Introducing the bill to Parliament on Thursday, State Security Minister Siyabonga Cwele was at pains to dwell on how much the bill had changed, and what a vital role it would play, including in terms of “improv[ing] the security of the republic from attempts at making it a banana republic”. In the final version of the bill, Cwele said, whistleblowers are “even more protected”. Cwele stated that by all measures, “this bill now fully addresses all legitimate concerns raised by the public.” The ANC is a “caring government”, Cwele said; and any differences of opinion that remained on the bill were a question of mere “policy preferences” as opposed to “constitutional concerns”.
ANC MP Cecil Burgess, who chaired the ad hoc committee which worked on the bill, launched into a scathing attack on opponents of the bill. “This bill has a tendency to seriously affect the emotions and thinking of reasonable people,” Burgess said. “They start to behave funny and say strange things.” At certain points Burgess seemed on the verge of tears, which he acknowledged by saying: “This is how this bill has touched some of us.”
Burgess said that the ANC could not be accused of failing to listen to the voice of the people. “We made so many changes that this bill is now like a newborn child,” he said; and later: “This is a born again bill”. Burgess scoffed at the idea that the ANC would resist a legal challenge to the bill. “The threat of a legal challenge to the constitutionality of the bill is a right,” he said. “Why must the ANC be scared? There’s no need to be scared of the Constitution. But don’t use it as a threat.” He also claimed that he had received anonymous phonecalls, threatening his life and the lives of his family, from opponents of the bill.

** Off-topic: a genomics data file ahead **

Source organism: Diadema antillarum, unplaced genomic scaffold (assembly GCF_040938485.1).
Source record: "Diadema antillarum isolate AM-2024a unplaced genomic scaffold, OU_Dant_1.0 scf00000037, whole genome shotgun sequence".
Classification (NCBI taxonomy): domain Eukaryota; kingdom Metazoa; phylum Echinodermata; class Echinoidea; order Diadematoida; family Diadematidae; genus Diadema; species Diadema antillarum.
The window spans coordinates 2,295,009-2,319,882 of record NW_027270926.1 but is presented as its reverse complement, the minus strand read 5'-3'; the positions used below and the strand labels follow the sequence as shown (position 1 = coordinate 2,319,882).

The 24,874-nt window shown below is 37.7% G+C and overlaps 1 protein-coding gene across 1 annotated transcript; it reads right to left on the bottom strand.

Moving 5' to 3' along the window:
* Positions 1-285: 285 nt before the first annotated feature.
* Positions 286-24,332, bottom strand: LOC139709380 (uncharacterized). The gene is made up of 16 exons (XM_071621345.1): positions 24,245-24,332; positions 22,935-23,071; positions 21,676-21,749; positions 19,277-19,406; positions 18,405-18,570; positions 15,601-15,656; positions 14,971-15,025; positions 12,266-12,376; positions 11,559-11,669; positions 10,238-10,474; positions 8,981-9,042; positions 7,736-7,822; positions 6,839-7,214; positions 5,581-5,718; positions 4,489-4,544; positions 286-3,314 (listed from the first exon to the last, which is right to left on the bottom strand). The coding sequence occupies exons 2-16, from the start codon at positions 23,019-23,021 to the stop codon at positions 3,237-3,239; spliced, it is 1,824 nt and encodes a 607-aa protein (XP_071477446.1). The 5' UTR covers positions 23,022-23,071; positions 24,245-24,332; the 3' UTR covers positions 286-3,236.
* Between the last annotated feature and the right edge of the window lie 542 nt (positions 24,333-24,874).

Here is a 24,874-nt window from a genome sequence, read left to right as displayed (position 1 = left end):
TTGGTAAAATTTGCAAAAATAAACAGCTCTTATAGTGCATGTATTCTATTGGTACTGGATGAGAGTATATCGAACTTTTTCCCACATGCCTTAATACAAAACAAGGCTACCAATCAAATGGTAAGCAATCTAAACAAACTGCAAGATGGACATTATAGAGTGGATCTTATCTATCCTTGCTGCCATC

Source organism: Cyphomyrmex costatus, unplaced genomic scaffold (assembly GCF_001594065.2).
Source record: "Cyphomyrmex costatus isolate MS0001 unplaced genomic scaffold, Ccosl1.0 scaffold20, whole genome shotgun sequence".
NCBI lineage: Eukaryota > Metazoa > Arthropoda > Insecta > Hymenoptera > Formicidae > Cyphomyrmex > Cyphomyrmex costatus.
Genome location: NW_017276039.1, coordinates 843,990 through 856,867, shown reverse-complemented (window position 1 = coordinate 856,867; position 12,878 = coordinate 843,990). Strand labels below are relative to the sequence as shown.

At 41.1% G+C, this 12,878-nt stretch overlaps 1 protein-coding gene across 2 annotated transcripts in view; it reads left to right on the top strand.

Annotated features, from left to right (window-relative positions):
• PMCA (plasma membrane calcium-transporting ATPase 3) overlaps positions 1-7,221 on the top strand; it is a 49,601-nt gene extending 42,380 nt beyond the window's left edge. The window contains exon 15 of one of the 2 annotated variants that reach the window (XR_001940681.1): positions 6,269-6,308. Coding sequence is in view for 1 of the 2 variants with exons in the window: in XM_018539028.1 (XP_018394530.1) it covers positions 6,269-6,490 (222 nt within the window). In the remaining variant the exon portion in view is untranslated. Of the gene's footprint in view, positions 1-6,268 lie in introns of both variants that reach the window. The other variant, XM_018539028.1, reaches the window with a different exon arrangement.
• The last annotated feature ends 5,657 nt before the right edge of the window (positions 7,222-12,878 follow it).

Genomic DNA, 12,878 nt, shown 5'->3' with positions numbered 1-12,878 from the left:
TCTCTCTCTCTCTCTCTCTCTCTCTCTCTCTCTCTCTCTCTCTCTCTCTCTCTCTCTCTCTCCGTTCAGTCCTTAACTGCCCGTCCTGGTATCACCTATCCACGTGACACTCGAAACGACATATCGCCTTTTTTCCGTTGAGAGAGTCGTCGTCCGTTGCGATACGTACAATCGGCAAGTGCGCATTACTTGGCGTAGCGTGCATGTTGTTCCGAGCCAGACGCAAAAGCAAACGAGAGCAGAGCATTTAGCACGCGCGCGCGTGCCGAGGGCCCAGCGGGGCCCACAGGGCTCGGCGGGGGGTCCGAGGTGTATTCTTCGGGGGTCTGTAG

From the opposition ranks, Lindiwe Mazibuko was in defiant mood. “The fight is not over,” she said. Paying tribute to the efforts of civil society and opposition parties, Mazibuko said that they “refused to back down because we knew the dangers that the bill presented.” She suggested that the Secrecy Bill was just one of a growing number of measures taken by the ANC government to try to limit the media’s access to damaging information, citing the cover-up of the Presidential Handbook, the secrecy around Nkandla and the circumstances around the events at Marikana as other examples of a slide towards “a revived securocrat state”.
In addition to the lack of adequate protection for whistleblowers, Mazibuko also insisted that the bill was unconstitutional because it attempted to legislate on provincial matters. If the bill was passed, she said that the DA would petition President Jacob Zuma to send the bill back to the National Assembly for scrutiny. If this failed, the DA would lobby for the law to be referred to the Constitutional Court. Mazibuko said she knew that there were MPs in the ANC ranks “who know in their hearts that this bill, as it stands, is unconstitutional. The question is, will they stand up and be counted?”